Vocabulary in all topics.

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Adam Green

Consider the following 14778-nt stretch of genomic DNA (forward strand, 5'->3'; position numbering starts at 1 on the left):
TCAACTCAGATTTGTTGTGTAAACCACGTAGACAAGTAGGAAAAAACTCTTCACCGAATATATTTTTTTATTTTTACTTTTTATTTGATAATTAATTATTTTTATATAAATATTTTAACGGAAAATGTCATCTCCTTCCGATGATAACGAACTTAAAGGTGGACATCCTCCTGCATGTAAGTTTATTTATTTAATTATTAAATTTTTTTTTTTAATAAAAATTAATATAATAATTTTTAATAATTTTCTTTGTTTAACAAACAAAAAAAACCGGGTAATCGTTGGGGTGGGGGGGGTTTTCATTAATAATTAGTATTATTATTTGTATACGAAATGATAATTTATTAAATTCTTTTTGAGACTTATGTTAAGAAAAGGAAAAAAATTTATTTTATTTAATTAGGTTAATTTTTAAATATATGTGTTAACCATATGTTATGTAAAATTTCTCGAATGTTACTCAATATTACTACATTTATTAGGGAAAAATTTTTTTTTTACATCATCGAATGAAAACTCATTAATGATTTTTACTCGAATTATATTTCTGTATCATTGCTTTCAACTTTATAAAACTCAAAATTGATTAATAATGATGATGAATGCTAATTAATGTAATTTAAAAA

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Topic 1 J Introduction to Sociology J (Week 1 Lecture; SQ chp1-3; NS chp 1) SQ chp 1-3: Credentialism: a primary reliance on credentials for screening purpose of conferring jobs or social status; Methodology for Canadian Sociology: Quantitative: collect information using surveys and other techniques that allow sociologists to turn }o[Z]ZL ]}LZ]L}LKZZ LLoZ]Z] oo8 Historical-Comparative: collect information from historical materials (archival records, diaries, newspapers, secondary historical accounts, etc.), often comparing two or more places or periods to identify key sociological differences. Interpretive: observe people in natural social settings to gauge the meanings people attach to various aspects of social life. NS chp 1: Sociology: the systematic study of human behavior in social context; Social solidarity: a. the degree to which group members share beliefs and values; b. the intensity and frequency of their interaction; Altruistic suicide: occurs in settings that exhibit high levels of socials solidarity; results from norms very tightly governing behavior. Anomic suicide: occurs in settings that exhibit low levels of social solidarity; results from vaguely defined norms governing behavior. Social structure: relatively stable patterns of social relations; Microstructure: relatively intimate social relations formed during face-to-face interaction (e.g.Families, friendship circles, work associations.) Macrostructure: } Z]L2LZ}Z} ]oo]}LZZo]}Z]L}}L[Z ] o}]L]KZ and acquaintances, e.g. classes, bureaucracies, and power systems such as patriarchy. Patriarchy: male-dominance; the traditional system of economic and political inequality between women and men; Global structures: patterns of social relations that lie outside and above the national level: (e.g. international organizations, patterns of worldwide travel and communication, and the economic relations between and among countries.) Sociological imagination: the quality of mind that enables a person to see the connection between personal troubles and social structures. Scientific revolution: it encouraged the view that sound conclusions about the workings of society must be based on solid evidence, not just speculation. Democratic revolution: it suggested that people are responsible for organizing society and that human intervention can therefore solve social problems; Industrial revolution: rapid economic transformation (1780s) that involved the large-scale application of science and technology to industrial processes, the creation of factories, and the formation of a working class. www.notesolution.comTheory: a tentative explanation of some aspect of social life that states how and why certain facts are related; Research: the process of carefully observing social reality to assess the validity of a theory; Values: ideas about what is right and wrong, good and bad. Functionalism: a theoretical tradition that focuses on social structures bringing equilibrium and stability; Dysfunctional consequences: effects of social structures that create social instability; Manifest functions: visible and intended effects of social structures (e.g. school as in transmitting knowledge); Latent functions: invisible and unintended effects of social structures; ~:2:Z Z}}oZ]Lo}]L2}Z o }Lo] ]L2]ZL[Zo8 Conflict theory: a theoretical tradition that focuses on classes conflicts; Protestant ethic: the Protestant belief originating in the sixteenth and seventeenth centuries that religious doubts can be reduced, and a state of grace ensured, if people work diligently and live ascetically. Symbolic interactionism: KZ] ooLZL]L2}o[ZK}]ZLZKL]L2ZZ Z} things to gain a clear sense of the significance of their actions; Feminist Theory: a theoretical tradition saying that the inequalities of patriarchy can and should be changed for the benefit of the entire society; Postindustrial Revolution: the technology J driven shift from manufacturing to service industries and the consequences of that shift for virtually all human activities. Ethno methodology: the study of how people make sense of what others do and say in terms of norms that exist independently of individual social actors; Addition vocabs from Week 1 Lecture Interaction: face to face communication among people who act and react with each other; Interaction Order: a system of face to face relations organized by status; Status: a recognized position in a social interaction; (e.g. students & Professors); Emotion Management: Z]o]}K}]LZZZ}L[Z}LK}]}LZLZZ]}LZ; Emotion Labor: ZK}]}LKL2KLZ}L}ZZ}}L[ZE}L}Z] Z}L]Z]: Status Shield: social status that protects its owner from the emotions or actions of another; www.notesolution.com
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